The move came less than six months after the European Union published new guidelines for labeling products made in Israeli settlements, a move Israeli officials view as discriminatory and fear could lead to an effective boycott.
The resolution, which calls for the database of enterprises to be updated annually, was passed under the Human Rights Council’s agenda item seven, which covers the “human rights situation in Palestine and other occupied Arab territories.”
The rate of US visa refusal for Israelis dropped substantially last year, nearing the threshold that would allow Israel into the US visa waiver program.
The drop was revealed Wednesday in a release by Rep. Grace Meng, D-NY, who has advocated for allowing Israel into the visa waiver program, which allows nationals to travel to and from participating countries without pre-arranging visas.
According to the release, the refusal rate for Israelis in 2015 was 3.85 percent, down from 8.2% in 2014.
The threshold for entry into the visa waiver program is a 3 percent refusal rate. There are currently 38 countries with visa waiver agreements with the United States, which has made exceptions for some countries that exceed the threshold.
Israel and pro-Israel groups have long sought Israel’s entry into the program, which allows for 90-day visits for business or tourism. The program is seen as a facilitator for trade.
Mordechai Kedar: Land Day, the mirror reflecting the failed mirage of ‘Palestine’
The demonstrations and protests that take place on March 30 in Israel are the cover up for the dismal failure of those who call themselves “Palestinians” to form a collective national entity.
These lines are being penned on the eve of March 30th, referred to as “Land Day” on the calendar of Arabs who have Israeli citizenship, and also by the Arabs living in Gaza, Judea and Samaria – in memory of six of their brothers killed in violent demonstrations that erupted on that date forty years ago as a result of the Israeli government’s land appropriation in the Galilee. “Land Day” is commemorated every year at public events, but those land appropriations have long been consigned to the realm of vague memories and the public events are mainly an opportunity to raise a long list of condemnations aimed at the State of Israel.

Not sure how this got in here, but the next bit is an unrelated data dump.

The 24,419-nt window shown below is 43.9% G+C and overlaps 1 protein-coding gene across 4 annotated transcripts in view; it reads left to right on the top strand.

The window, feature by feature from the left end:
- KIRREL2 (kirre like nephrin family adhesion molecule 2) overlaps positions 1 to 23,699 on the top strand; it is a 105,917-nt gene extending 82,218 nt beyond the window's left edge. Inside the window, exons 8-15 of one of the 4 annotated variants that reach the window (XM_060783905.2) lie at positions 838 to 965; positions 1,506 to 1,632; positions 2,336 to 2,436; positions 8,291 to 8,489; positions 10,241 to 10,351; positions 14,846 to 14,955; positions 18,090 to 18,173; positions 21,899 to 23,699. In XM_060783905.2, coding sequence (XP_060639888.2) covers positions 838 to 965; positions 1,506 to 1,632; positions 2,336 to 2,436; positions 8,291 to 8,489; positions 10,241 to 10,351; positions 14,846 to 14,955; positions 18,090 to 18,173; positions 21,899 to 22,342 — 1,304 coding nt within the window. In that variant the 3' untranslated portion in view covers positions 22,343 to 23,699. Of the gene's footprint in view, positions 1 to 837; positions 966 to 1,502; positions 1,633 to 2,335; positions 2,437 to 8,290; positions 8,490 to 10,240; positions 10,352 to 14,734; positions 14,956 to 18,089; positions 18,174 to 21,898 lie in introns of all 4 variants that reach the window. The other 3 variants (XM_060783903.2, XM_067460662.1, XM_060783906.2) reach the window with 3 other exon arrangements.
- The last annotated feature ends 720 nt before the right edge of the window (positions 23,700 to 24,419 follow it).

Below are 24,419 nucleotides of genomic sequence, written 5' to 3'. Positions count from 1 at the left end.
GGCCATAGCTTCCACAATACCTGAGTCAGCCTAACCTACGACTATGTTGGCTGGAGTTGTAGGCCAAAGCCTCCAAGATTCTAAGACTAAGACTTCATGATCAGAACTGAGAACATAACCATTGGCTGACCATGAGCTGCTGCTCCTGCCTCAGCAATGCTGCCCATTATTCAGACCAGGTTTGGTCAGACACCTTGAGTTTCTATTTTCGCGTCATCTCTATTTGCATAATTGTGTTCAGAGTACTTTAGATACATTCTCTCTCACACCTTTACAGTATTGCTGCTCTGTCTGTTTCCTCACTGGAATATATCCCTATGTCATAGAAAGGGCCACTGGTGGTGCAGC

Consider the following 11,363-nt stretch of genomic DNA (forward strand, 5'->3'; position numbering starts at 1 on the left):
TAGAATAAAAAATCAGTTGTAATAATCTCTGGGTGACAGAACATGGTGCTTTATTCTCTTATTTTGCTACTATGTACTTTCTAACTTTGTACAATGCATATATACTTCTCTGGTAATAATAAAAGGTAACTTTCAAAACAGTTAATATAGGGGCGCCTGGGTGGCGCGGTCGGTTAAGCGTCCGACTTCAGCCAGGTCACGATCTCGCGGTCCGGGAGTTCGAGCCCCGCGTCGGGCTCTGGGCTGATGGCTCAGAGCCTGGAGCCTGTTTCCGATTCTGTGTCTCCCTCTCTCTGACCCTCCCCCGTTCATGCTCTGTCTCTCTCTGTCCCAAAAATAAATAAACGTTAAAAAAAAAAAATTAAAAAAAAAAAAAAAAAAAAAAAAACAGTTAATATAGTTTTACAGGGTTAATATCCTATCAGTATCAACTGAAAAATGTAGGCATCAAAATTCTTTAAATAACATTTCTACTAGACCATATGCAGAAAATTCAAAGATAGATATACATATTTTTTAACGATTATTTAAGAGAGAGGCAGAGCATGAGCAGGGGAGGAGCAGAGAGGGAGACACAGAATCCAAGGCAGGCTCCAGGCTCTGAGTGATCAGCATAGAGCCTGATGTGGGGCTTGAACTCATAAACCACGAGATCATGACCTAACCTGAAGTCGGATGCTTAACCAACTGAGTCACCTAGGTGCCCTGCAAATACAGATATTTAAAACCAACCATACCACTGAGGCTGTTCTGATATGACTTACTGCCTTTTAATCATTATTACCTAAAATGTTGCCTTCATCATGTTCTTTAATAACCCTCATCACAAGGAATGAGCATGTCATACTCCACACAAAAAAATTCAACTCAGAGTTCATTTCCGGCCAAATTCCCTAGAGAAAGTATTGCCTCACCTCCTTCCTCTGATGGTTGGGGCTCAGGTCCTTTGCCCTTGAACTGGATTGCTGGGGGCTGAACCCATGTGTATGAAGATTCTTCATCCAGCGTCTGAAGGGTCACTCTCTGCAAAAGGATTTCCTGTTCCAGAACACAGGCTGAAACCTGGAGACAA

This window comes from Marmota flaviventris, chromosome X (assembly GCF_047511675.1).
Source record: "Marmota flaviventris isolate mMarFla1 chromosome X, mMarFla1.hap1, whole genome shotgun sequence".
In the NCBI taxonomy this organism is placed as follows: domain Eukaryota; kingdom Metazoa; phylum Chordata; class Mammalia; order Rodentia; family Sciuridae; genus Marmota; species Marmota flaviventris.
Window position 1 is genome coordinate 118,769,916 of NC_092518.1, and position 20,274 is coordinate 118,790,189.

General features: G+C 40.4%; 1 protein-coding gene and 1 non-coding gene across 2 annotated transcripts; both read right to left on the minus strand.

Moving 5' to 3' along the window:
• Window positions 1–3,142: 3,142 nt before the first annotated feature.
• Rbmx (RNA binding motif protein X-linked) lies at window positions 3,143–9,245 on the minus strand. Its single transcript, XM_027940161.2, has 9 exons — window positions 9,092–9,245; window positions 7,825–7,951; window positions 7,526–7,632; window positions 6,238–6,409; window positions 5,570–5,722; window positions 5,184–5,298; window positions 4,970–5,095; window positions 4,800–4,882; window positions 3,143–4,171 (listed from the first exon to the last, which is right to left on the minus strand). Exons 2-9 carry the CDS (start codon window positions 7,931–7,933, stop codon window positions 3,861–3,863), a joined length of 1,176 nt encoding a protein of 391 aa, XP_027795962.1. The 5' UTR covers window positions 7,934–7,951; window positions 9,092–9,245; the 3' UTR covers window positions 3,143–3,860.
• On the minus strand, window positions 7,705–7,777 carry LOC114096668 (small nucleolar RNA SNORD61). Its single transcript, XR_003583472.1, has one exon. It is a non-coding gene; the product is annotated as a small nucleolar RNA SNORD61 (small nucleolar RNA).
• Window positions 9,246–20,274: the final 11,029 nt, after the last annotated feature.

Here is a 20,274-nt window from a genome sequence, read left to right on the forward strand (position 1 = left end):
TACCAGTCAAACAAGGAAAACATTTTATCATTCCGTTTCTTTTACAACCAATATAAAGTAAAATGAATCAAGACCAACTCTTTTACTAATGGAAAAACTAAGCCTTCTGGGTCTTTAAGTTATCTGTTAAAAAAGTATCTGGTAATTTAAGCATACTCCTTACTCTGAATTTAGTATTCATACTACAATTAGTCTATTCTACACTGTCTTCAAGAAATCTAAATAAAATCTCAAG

The real truth, however, is that this day personifies the crux of the Palestinian tragedy, namely, the lack of a common goal for all those who are called “Palestinians.”
The four main groups of Palestinian Arabs, described below, are the proof of the pudding.
An Arab Knesset member reportedly accused Israel Wednesday of being a terrorist state, saying the government is responsible for systematic discrimination against Israeli Arabs.
Speaking during the main annual Land Day demonstration in the Bedouin town of Umm al-Hiran in the Negev desert, MK Taleb Abu Arar of the Arab Joint List said that Israel is working to expel Arabs from the country, according to Channel 2 news.
“Israel is a state founded upon exploitation, racism and terrorism and is committed to the continuation of the crimes of expulsion [of the Arabs from Israel],” he told the 8,000-strong crowd.
The High Follow-Up Committee for Arab Citizens of Israel, an umbrella organization of Arab advocacy groups, organized the demonstration to highlight what it says are discriminatory polices of Israel against the Bedouin inhabitants of the Negev.
JPost Editorial: Palestinian unity?
Sources close to both Hamas and Fatah are claiming that the two may have reached a breakthrough in talks taking place in Doha, Qatar. But how serious are these reports? Specific details regarding a reconciliation deal are sparse.
Some sources claim Fatah and Hamas have agreed to form a “national unity” government and hold parliamentary elections within six months.
Other, more pessimistic, reports claim the talks may have stalled and the only thing agreed upon by the sides is that neither Hamas nor Fatah officials will speak with the news media about any purported deal.
Fatah and Hamas have repeatedly failed to reconcile their differences since Hamas’s violent takeover of the Gaza Strip in 2007.
There was the 2007 Mecca Agreement and the 2011 Cairo Agreement and, in 2014, the sides signed the Beach Refugee Agreement. But none of these has led to sustained reconciliation or parliamentary elections, which have not taken place in the West Bank and Gaza in a decade.
Both sides are quick to blame the US, Israel and other countries for sabotaging reconciliation attempts.
IPT: The Gaza Time Bomb
On the surface, the Gaza Strip looks relatively calm, with few security incidents occurring since the end of the protracted 2014 summer conflict between Hamas and Israel.
Behind the scenes, pressure within the Islamist-run enclave is gradually building again, just as it did prior to the 2014 war.
Gaza’s civilian population is hostage to Hamas’s dramatically failed economic policies, and its insistence on confrontation with Israel, rather than recognition of Israel and investment in Gaza’s economic future.
Ultimately, the civilian-economic pressure cooker in Gaza looks likely to explode, leading Hamas to seek new hostilities with Israel, for which it is preparing in earnest.
Right now, Hamas remains deterred by Israel’s firepower, and is enforcing its part of the truce. Hamas security forces patrol the Strip’s borders to prevent Gazans from rioting, to stop them from trying to escape Gaza into Israel, and to stop ISIS-affiliated radicals who fire rockets at Israel.